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An Assessment of boundary and category changes in Turkish national parks

Koptu, Selin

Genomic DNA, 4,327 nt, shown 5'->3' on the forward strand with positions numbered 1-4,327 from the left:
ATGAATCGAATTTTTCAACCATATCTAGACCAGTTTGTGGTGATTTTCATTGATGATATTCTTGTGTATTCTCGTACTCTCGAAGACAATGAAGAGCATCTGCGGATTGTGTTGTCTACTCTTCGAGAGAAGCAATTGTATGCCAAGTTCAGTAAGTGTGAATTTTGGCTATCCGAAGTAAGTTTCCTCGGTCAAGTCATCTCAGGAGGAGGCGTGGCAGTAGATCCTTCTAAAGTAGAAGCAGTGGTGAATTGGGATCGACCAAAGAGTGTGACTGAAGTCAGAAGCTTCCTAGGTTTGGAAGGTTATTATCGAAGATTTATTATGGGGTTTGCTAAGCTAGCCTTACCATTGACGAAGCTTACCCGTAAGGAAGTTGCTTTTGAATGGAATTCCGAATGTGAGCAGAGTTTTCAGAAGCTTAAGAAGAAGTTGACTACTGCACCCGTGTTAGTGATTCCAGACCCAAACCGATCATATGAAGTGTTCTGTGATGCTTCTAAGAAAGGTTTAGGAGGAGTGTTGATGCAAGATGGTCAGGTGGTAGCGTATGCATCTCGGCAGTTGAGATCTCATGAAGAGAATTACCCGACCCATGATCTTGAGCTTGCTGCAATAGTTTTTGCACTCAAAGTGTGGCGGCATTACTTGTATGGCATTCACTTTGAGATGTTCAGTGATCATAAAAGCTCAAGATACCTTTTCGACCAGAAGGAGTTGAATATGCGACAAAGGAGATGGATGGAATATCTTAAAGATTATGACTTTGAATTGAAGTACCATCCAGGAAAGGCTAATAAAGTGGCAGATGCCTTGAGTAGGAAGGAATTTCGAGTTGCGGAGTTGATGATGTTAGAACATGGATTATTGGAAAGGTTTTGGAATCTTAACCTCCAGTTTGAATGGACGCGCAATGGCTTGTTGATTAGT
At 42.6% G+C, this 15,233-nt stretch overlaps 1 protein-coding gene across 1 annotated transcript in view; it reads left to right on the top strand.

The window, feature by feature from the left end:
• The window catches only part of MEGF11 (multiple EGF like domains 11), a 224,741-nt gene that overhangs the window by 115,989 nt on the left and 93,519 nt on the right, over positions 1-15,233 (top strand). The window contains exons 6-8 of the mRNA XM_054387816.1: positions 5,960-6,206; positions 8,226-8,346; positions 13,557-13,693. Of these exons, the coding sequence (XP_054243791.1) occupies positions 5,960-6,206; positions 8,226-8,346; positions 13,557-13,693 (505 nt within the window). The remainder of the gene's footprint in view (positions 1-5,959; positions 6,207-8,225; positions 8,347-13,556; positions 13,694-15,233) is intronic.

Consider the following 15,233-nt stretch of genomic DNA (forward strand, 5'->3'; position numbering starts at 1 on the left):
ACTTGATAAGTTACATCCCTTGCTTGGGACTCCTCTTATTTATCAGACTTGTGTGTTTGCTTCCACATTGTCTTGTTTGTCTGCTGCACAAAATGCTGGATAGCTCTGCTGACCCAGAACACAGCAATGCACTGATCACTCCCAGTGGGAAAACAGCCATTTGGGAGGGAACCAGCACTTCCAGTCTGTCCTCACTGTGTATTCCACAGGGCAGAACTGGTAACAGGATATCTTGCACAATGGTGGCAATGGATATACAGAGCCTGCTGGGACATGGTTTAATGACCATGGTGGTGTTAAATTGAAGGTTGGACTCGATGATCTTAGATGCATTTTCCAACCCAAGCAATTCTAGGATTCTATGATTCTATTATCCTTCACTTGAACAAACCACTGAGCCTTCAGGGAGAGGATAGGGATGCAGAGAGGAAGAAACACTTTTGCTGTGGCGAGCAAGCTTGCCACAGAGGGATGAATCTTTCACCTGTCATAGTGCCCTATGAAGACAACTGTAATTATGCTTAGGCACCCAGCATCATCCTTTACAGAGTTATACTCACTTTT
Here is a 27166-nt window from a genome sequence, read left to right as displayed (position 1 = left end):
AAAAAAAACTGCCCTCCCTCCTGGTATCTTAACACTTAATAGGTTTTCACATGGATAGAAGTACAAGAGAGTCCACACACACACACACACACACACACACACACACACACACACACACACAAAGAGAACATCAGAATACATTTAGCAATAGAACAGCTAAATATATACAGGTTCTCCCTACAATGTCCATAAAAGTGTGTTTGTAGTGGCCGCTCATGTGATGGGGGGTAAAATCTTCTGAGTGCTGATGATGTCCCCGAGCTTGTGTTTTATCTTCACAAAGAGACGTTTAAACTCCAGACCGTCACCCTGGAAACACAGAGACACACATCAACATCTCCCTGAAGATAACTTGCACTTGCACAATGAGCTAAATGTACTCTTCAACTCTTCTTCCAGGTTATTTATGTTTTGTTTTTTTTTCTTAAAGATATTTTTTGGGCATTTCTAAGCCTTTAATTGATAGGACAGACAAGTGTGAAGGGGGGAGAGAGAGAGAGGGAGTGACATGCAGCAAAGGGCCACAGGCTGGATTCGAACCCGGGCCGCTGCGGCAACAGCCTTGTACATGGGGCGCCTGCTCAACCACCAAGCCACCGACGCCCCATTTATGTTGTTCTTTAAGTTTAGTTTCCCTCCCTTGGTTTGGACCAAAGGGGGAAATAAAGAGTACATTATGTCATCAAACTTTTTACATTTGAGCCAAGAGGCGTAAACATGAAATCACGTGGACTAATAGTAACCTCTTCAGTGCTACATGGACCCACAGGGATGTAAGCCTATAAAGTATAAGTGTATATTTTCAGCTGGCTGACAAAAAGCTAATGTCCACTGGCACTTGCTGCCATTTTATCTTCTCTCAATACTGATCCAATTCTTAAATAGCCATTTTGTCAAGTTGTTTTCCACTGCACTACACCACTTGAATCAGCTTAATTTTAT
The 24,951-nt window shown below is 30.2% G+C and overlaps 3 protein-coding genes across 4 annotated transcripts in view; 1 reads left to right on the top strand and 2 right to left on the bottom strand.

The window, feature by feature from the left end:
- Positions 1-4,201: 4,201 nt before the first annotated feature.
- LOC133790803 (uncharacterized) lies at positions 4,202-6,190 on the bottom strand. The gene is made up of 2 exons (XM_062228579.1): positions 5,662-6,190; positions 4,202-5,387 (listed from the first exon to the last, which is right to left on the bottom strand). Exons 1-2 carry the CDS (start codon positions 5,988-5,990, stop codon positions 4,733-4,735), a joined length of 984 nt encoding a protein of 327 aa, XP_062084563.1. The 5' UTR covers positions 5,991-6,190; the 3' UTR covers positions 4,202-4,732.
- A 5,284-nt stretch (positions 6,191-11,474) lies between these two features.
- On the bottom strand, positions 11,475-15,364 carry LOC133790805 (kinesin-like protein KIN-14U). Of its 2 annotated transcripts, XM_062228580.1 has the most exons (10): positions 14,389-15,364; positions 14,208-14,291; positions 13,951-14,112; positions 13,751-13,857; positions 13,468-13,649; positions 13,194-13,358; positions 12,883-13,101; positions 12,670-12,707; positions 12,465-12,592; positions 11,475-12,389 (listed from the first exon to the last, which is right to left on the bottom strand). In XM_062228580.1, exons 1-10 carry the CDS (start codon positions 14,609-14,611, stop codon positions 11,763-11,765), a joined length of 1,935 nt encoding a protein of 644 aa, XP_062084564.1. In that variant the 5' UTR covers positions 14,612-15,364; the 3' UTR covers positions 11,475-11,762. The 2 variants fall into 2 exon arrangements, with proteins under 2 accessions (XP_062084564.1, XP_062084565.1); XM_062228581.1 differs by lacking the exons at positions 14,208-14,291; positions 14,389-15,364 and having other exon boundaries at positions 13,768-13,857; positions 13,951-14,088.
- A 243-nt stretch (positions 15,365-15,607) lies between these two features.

The protected areas network in Turkey includes a number of sites designated by law as national parks (NP). Unfortunately, social and economic pressures may occasionally lead to downgrading of category or a redrawing of boundaries for some protected areas. The purpose of this thesis is to assess boundary and category changes in Turkish national parks, to try to understand the reasons behind such changes, and to develop recommendations. Such changes between 1959 and 2019 were identified by examining official documents, relevant literature and the press, and the extent and nature of these changes were spatially assessed using CORINE Land Cover maps. Nine NPs had boundary revisions, one site had category change while two sites had both. Seven of those protected areas have increased in size whereas four others got smaller (biggest loss 38.635 ha for Beydağları Sahil NP). Overall 61,726 hectares were added to the national protected area network. Unfavorable ecological outcomes were increased fragmentation, boundary shape change, area loss, and changes in habitat proportions. The main reason for boundary and category changes was apparently to enable managing the PAs with less conflict, which usually was politically motivated rather than being a technical necessity. Using Systematic Conservation Planning for site selection, prioritizing ecosystem integrity when drawing PA boundaries, and better management of established sites would largely reduce the need for future boundary or category changes. We also recommend the reasons for any such changes be fully justified, well documented and shared with the public.